Eskridge quickness makes him a nightmare in space. He’s a home run threat anytime he has the ball in his hands. His ability after the catch is something that developed during his time at WMU, much like his route running.
“He has the ability to make people miss,” Harbaugh said. “He’s not going to be side to side, juking people like crazy. He’s a sudden one cut and go guy. He made a play against Ball State where we threw a little screen out the left. He gave a little hesitation to the guy and he went from zero to 60 and went sixty yards down the sideline.
He wasn’t always great after the catch. He had to learn to be sudden with his movements and understand how defenses were playing him. Instinctually he is so much better than he was as a true freshman. Now he’s able to put his foot in the ground and make one guy miss and go.”
You can’t teach speed, which Eskridge has in spades. That speed and athleticism will have teams lining up to draft Eskridge. While that speed is impressive, Harbaugh believes the dynamic receiver will impress teams during the interview process leading up to the draft.
“His leadership ability is off the charts,” Harbaugh said. “He’s never negative when it comes to playing the game or preparing for the game. He’s always looking at the brighter side. I’ve never seen a negative thing from him from a leadership standpoint. He legitimately is an exceptional leader. He can walk into any locker room and build a rapport and a connection with the people around him.
He knows his role and he knows his place. In 2020 he was the guy. He was the man. He had to lead the position group and he had to lead the team. In 2016 he had Corey Davis in there and Corey was the leader. Dee followed him. It’s very similar to what he’s going to walk into when he gets drafted. He’s going to walk into a locker room where he’s got vets and has guys he’s going to fall in line with. But with the way he works, guys are going to want to follow him.”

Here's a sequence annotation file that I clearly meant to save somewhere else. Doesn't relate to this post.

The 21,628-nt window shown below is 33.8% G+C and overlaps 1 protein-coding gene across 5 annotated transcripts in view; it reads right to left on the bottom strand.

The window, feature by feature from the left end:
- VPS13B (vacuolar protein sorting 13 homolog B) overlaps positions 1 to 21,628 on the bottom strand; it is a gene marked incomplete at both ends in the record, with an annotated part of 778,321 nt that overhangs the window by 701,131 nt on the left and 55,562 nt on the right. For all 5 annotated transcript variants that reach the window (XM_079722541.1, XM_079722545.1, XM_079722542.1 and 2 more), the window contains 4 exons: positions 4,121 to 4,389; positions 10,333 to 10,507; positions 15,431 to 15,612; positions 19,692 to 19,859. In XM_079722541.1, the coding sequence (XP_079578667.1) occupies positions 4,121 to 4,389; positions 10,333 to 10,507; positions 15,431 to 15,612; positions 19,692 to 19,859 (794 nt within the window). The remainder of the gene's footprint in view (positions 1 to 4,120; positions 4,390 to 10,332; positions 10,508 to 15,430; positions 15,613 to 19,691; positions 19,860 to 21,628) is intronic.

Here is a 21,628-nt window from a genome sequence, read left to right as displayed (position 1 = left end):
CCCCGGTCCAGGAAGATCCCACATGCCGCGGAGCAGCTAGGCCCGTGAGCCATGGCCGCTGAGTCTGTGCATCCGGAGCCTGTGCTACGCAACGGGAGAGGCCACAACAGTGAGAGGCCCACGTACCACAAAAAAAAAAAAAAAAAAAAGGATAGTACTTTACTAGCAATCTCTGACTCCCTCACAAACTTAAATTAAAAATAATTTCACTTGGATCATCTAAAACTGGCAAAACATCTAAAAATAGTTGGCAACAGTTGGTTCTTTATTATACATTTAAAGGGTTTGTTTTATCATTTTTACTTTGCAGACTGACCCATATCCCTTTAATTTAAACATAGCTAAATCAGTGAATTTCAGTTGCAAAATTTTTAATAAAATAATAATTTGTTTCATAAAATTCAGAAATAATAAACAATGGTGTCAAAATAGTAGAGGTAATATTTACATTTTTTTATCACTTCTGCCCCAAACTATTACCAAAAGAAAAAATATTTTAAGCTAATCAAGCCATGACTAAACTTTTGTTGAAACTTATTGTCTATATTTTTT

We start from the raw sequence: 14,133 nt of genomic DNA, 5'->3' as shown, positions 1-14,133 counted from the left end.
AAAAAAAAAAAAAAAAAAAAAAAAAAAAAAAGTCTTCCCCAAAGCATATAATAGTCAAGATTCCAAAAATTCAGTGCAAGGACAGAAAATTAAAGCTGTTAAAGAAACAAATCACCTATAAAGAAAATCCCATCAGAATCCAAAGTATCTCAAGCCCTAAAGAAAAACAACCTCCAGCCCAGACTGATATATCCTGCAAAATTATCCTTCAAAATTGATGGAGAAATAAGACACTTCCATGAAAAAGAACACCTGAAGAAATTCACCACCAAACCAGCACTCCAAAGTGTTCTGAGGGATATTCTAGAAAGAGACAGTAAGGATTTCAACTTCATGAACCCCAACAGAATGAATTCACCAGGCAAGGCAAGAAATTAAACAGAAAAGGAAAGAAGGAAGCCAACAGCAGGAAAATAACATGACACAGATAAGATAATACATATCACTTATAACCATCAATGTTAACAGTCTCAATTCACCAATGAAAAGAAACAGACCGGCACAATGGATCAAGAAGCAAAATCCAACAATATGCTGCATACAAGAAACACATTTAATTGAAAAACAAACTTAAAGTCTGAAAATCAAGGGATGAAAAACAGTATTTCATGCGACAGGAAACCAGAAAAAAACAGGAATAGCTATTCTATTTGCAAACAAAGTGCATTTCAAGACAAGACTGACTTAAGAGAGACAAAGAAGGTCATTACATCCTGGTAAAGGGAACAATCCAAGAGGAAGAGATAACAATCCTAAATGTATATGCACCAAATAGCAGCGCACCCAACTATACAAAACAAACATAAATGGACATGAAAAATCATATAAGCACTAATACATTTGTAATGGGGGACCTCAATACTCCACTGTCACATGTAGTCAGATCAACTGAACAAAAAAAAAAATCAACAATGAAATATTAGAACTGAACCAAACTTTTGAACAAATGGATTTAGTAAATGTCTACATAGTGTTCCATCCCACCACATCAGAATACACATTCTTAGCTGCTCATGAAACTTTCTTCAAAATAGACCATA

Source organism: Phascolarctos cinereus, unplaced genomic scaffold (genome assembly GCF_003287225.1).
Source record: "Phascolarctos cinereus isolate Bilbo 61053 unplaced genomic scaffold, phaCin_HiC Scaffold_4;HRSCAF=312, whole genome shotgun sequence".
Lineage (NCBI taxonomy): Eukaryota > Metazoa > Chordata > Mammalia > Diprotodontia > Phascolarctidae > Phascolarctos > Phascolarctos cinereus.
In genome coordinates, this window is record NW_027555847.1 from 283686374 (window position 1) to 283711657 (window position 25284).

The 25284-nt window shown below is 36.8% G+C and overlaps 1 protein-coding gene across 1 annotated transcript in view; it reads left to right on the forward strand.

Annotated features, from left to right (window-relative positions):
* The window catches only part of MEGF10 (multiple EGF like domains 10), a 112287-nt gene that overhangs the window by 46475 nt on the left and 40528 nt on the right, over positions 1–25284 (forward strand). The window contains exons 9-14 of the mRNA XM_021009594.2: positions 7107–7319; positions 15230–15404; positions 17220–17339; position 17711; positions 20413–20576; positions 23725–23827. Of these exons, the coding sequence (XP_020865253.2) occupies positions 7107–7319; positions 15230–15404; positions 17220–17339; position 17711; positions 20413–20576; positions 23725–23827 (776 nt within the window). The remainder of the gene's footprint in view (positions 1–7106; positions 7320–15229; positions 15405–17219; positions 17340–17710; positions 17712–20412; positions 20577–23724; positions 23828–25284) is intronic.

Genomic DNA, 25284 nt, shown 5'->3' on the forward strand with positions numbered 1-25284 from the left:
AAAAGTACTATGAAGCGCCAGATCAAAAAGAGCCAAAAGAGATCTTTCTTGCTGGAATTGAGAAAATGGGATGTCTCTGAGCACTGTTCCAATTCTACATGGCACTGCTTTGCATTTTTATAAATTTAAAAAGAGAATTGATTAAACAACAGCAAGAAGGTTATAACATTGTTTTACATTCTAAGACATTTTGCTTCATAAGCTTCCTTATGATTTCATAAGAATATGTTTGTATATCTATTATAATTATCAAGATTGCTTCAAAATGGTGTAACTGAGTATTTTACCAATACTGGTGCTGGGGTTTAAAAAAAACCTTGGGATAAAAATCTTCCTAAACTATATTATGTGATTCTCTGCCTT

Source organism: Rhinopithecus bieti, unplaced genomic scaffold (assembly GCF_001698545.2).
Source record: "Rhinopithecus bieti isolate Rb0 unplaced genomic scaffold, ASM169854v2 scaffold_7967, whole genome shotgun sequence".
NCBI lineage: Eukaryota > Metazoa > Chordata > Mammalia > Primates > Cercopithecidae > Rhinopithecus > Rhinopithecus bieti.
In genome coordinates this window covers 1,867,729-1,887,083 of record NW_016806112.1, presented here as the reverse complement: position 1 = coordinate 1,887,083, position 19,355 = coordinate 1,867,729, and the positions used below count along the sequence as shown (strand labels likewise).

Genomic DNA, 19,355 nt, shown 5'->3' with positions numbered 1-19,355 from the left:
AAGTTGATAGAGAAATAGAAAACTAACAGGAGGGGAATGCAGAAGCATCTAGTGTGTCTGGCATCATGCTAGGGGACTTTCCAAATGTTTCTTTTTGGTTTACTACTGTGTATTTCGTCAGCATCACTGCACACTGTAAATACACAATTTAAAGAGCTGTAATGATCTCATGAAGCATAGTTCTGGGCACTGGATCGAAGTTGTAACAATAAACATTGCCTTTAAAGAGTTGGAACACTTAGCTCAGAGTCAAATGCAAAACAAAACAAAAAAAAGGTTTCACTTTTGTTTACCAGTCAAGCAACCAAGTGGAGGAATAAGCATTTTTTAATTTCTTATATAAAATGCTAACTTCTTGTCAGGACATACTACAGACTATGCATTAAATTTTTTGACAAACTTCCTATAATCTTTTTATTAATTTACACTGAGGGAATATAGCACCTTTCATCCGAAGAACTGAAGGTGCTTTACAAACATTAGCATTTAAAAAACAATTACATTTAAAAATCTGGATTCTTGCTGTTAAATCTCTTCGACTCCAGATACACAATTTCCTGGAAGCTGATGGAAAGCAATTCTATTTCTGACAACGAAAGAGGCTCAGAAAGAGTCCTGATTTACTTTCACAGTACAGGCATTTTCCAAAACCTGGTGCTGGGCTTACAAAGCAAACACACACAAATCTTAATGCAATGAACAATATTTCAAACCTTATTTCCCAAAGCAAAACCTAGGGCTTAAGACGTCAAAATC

Fit with the Packers
With his size (5’9) Eskridge may not be on Green Bay’s draft board. That would be a mistake. Eskridge could help the Packers in a variety of ways.
He brings special teams value as a kick returner. In LaFleur’s offense he could play the Tyler Ervin gadget role. With his speed and ability to go zero to sixty, he’s a big play waiting to happen.
“Dee reminds me a lot of Saints Deonte Harris with the kick return ability and how they are trying to work him into the offense more,” Jarritt Orlando, the publisher of WesternMichigan.rivals.com said. “I think the future is bright for D’Wayne Eskridge.”
Eskridge’s best football is in front of him. He’ll get a chance to showcase his talents at the Senior Bowl in front of NFL Scouts. Eskridge recently checked in at No. 76 on Dane Brugler’s recent Top 100 Prospects for the 2021 NFL Draft.
Eskridge could be a target for the Packers early on day three. With a strong showing at the Senior Bowl and throughout the draft process, Eskridge could see his stock soar.